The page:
Sport Compact Car - October '98
Driving Impression: 1999 Infiniti G20t
By Mitch McCullough
[Put into HTML format by Mike Mager]
The G20 is back! After disappearing from our shores for three years, Infiniti's luxury sports sedan is back for a second shot at the American market. Will it meet our expectations?
PHOTOGRAPHY: Dave Coleman, Nissan North America
You remember the G20. Infiniti sold it from 1991 to 1996, then dropped it from the lineup. It's back, redisigned and retuned for improved chassis dynamics, making it far more appealing to driving enthusiasts.
This car has been selling well in Europe and Japan for the past few years as the Nissan Primera. Using Germany's legendary Nurburgring racing circuit, Nissan's engineers tuned the suspension for European tastes, resulting in a more controlled ride, improved transient response and increased stability under hard braking. England's Car magazine called it "one of the 10 best handling cars in the world."
You've probably seen ads positioning the G20 against BMW, Audi and Mercedes models. We admit to being a bit skeptical about this. It's a nice-looking car, but the new G20 doesn't look like a BMW. And the interior, especially when trimmed in cloth, won't be confused with anything from Stuttgart. So, as the Infiniti marketing guys rolled through their dog-and-pony show, we couldn't help but wonder: What are these people thinking?
Then we went to Seattle International Raceway where Infiniti had assembled a small squadron of G20s, along with an Audi A4 1.8T and a Mercedes C230 for comparison. Over and over, we ran them through an autocross circuit and around SIR's tricky road course. We quickly discovered that Infiniti's new G20 is by far the easiest to drive fast.
Spinning a G20 is practically impossible -- even when the driver commits such a faux pas as lifting off the throttle in the middle of a corner or braking and turning at the same time. No matter what the driver does, the rear wheels will not come unglued. The Infiniti G20 inspired far more driving confidence than either the Audi or the Mercedes -- and the A4 is one of our favorites, earning a spot on last year's Eight Great Rides list.
Part of the secret is in the rear suspension. Nissan's rear multi-link beam design replaces the previous strut/parallel link setup. The multi-link rear suspension provides excellent stability in hard braking or during sudden changes of direction. The front multi-link suspension -- similar to that on the original G20, 300ZX and Skyline GT-R -- is designed to provide good camber control and on-center steering feel (for a more in-depth look at the G20's suspension, click here). Front and rear anti-roll bars are standard. On the road, the suspension feels firm and stable, yet offers sufficient compliance to prevent harshness. Slightly softer springs and shocks are used for U.S. models.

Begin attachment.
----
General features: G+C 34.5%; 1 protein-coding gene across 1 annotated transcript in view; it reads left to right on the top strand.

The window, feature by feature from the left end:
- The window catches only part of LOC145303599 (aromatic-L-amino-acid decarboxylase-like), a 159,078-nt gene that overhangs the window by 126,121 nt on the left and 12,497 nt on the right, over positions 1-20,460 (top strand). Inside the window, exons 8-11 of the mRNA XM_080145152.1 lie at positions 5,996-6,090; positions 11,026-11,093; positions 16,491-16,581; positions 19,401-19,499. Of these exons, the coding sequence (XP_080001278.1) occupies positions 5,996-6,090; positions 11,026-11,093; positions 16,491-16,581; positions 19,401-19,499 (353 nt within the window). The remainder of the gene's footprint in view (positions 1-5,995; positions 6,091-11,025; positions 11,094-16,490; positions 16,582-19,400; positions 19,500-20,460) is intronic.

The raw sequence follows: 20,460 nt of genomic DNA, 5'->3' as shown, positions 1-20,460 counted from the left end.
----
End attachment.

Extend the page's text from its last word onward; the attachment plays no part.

The rack-and-pinion steering feels direct, allowing the driver to place the car in a corner exactly where he wishes. Effort changes according to engine speed.
G20s come standard with 195/65R15 Firestone Affinity tires that do not excel in the grip department. Fortunately, the G20t Touring model comes equipped with Bridgestone Potenza RE92s, size 195/60R15, that do a far better job. They offer better grip in corners and are more precise at turn-in.
The brakes never got hot on the G20 -- even after repeated laps of a circuit that included an ABS test, a tight handling course, and hard driving around SIR. They worked just as well in the mountains, providing extrememly stable braking performance. Four-wheel disc brakes are standard. Braking performance has been improved over the old model through the adoption of larger, 11-inch vented front discs. The result is strong braking and excellent pedal feel. A second-generation antilock braking system offers reduced vibrations to the pedal and uses smaller, lighter components.
Compared with the G20, the Mercedes Benz C230 we drove felt big and heavy. With rear-wheel drive and lots of weight to toss around, it was entertaining, but required more attention to weight transfer and use of throttle. The brakes began overheating late in the day and it had to be retired.
The Audi A4 1.8T we drove was a front-drive turbo, not a Quattro. Front wheelspin was a constant companion, particularly in the slalom. This prevented us from using all of its considerable horsepower coming out of tight turns. The A4 tended toward more trailing-throttle oversteer going into corners and more understeer powering out of them. While driving technique can correct much of this, the A4 seemed less composed than the G20.
The Infiniti G20 gets its power from the same 140-hp, 16-valve, dual overhead-cam four-cylinder SR20DE engine that powers the SE-R. While horsepower and torque remain the same, emissions, noise, vibration and harshness have been reduced. Four motor mounts lessen vibration over the previous three.
Though tractable around town, it's important to keep the revs up when driving in a spirited mode because the horsepower peaks at 6400 rpm. Maximum torque of 132 lb-ft develops at 4800 rpm and there isn't a lot of throttle response below 3000. Though it revs freely to 7000 rpm, this engine does not feel as smooth and refined as a Honda/Acura engine. Overall, it provides good acceleration and shouldn't embarrass its owner, but it still isn't nearly as lively in the G20 as it is in the SE-R. No surprise there -- the G20 carries a 445-lb weight penalty. On the other hand, the G20 still nets 31 mpg on the highway.